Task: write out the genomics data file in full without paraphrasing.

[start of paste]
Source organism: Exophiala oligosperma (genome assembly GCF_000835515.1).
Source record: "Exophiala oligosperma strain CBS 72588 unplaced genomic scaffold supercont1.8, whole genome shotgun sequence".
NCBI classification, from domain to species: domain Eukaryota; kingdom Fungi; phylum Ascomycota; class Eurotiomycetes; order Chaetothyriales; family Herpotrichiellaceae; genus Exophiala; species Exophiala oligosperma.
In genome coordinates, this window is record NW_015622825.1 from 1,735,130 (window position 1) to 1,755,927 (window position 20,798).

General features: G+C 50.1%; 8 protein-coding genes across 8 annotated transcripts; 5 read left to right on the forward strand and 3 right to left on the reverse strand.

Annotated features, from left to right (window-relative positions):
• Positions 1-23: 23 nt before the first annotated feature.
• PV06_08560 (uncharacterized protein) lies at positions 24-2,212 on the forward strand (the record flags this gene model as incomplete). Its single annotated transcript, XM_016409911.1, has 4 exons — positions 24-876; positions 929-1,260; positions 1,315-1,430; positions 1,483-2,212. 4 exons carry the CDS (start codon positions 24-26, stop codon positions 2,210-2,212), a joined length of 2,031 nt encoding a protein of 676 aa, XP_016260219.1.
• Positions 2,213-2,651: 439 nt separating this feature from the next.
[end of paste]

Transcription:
Source organism: Exophiala oligosperma (genome assembly GCF_000835515.1).
Source record: "Exophiala oligosperma strain CBS 72588 unplaced genomic scaffold supercont1.8, whole genome shotgun sequence".
NCBI classification, from domain to species: domain Eukaryota; kingdom Fungi; phylum Ascomycota; class Eurotiomycetes; order Chaetothyriales; family Herpotrichiellaceae; genus Exophiala; species Exophiala oligosperma.
In genome coordinates, this window is record NW_015622825.1 from 1,735,130 (window position 1) to 1,755,927 (window position 20,798).

General features: G+C 50.1%; 8 protein-coding genes across 8 annotated transcripts; 5 read left to right on the forward strand and 3 right to left on the reverse strand.

Annotated features, from left to right (window-relative positions):
• Positions 1-23: 23 nt before the first annotated feature.
• PV06_08560 (uncharacterized protein) lies at positions 24-2,212 on the forward strand (the record flags this gene model as incomplete). Its single annotated transcript, XM_016409911.1, has 4 exons — positions 24-876; positions 929-1,260; positions 1,315-1,430; positions 1,483-2,212. 4 exons carry the CDS (start codon positions 24-26, stop codon positions 2,210-2,212), a joined length of 2,031 nt encoding a protein of 676 aa, XP_016260219.1.
• Positions 2,213-2,651: 439 nt separating this feature from the next.